The White House and Pyongyang are once again strumming taut investor nerves. The announcement of a hydrogen bomb test and retaliatory threats from the US are depressing market sentiment in early morning trading. The news hits markets as participants prepare for a data heavy week.
The possibility of nuclear conflict remains remote under the doctrine of Mutually Assured Destruction. More dangerous to economic health are threatened third party sanctions. Initial rhetoric suggested the US was preparing to ban trade with countries doing business with North Korea. China is the obvious target. While this may play well to US audiences the impact on global trade could be severe. Thankfully more recent US government statements appear to focus on individuals and companies trading with North Korea. Nonetheless gold is higher, the US dollar is lower and share markets futures have edged down by 0.25% - 0.5%.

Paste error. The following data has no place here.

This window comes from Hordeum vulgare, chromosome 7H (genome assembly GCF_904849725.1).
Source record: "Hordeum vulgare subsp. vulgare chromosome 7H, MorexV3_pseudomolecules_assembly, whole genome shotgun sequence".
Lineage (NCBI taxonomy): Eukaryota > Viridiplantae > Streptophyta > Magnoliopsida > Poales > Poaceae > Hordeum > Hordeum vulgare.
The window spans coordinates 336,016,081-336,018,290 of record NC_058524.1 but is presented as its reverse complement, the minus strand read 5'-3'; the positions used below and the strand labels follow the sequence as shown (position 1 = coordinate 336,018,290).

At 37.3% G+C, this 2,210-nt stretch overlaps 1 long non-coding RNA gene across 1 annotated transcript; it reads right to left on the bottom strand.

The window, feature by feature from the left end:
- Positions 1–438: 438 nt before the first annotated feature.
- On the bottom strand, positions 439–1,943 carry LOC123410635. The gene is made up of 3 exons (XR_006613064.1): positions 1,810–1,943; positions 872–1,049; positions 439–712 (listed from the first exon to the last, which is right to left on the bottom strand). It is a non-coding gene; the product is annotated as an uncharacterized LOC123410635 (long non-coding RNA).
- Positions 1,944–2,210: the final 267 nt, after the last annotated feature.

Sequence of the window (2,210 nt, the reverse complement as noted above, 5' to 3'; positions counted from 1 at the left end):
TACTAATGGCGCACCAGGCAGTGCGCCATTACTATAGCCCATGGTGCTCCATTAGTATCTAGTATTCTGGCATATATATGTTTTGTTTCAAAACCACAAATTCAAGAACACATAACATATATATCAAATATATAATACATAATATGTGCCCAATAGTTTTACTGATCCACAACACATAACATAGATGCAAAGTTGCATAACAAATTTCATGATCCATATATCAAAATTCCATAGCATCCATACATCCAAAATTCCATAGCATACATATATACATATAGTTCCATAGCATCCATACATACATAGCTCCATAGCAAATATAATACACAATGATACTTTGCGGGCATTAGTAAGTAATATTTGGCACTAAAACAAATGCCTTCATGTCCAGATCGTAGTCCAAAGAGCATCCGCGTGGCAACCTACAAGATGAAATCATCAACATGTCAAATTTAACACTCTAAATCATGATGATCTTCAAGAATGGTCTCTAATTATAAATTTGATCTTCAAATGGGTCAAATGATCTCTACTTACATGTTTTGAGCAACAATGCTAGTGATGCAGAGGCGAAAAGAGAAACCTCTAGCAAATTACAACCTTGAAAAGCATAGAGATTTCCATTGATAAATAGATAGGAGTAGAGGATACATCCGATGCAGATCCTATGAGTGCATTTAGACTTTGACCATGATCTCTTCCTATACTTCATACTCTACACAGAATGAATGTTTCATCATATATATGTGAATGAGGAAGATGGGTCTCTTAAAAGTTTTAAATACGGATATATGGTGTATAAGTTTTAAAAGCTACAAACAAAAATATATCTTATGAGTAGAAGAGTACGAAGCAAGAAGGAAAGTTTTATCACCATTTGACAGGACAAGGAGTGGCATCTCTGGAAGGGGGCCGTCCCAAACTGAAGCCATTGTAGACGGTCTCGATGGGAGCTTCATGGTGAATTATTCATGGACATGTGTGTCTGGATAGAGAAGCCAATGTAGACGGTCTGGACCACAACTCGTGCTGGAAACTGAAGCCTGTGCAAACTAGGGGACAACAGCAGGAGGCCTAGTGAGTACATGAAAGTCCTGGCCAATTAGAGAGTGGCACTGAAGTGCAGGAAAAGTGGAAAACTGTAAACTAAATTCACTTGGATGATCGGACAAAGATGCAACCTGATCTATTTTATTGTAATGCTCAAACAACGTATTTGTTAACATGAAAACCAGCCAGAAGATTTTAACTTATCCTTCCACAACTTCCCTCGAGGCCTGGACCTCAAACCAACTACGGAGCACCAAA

The sabre rattling comes ahead of a busy week for markets. Weaker US jobs numbers on Friday night provide a backdrop. The ECB makes an interest rate decision Thursday night after the US fed releases its beige book report on Wednesday. China PMIs, Japanese trade and European GDP data feature. Australian investors may focus on the RBA’s rate decision Tuesday and GDP data Wednesday.